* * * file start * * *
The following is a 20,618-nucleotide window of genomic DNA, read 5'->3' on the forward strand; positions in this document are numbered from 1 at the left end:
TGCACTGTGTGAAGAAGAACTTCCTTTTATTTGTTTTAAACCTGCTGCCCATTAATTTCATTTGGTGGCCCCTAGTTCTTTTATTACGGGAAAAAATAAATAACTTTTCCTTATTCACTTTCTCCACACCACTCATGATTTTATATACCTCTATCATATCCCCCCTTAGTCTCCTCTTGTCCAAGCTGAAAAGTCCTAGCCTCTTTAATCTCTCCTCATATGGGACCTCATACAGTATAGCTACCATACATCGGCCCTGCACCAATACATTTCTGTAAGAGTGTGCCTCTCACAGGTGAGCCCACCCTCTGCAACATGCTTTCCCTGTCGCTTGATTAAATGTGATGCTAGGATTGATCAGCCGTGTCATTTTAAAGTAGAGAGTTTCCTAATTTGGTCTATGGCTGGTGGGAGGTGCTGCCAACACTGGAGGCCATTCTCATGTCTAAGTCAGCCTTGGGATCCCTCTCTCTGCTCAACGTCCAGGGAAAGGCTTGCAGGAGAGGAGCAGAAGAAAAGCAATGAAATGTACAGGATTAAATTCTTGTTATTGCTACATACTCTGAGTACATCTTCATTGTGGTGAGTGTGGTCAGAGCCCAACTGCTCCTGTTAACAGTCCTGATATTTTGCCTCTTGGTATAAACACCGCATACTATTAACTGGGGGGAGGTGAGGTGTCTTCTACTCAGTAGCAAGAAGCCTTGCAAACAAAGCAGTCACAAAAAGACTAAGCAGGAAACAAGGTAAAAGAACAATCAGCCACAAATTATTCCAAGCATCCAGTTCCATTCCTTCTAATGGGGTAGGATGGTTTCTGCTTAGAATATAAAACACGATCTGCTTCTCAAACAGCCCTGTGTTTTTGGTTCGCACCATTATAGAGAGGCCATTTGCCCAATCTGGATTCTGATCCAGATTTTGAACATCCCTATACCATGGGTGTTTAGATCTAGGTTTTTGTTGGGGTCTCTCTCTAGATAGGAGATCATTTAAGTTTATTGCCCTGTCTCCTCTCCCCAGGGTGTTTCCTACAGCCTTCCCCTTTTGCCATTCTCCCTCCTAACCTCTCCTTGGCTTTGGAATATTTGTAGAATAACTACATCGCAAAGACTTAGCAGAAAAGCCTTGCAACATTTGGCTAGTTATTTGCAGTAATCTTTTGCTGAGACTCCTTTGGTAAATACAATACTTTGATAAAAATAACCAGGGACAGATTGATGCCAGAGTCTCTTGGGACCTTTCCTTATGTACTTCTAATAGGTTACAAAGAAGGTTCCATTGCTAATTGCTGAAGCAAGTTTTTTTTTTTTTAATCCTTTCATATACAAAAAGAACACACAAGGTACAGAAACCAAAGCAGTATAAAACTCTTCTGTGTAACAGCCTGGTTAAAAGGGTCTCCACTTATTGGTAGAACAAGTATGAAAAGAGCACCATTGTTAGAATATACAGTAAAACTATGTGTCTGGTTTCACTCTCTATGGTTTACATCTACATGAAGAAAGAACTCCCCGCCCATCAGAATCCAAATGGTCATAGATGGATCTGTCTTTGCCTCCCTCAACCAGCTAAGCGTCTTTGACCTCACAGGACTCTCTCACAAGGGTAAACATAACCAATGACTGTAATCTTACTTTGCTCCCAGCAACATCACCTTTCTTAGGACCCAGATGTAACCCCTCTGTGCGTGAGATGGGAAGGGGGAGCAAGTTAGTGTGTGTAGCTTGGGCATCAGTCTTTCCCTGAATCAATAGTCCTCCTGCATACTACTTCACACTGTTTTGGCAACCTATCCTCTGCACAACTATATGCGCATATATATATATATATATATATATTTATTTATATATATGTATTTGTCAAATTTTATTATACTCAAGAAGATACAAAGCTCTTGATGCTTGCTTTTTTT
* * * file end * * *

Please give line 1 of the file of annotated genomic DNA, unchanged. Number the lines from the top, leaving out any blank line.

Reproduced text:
The following is a 20,618-nucleotide window of genomic DNA, read 5'->3' on the forward strand; positions in this document are numbered from 1 at the left end: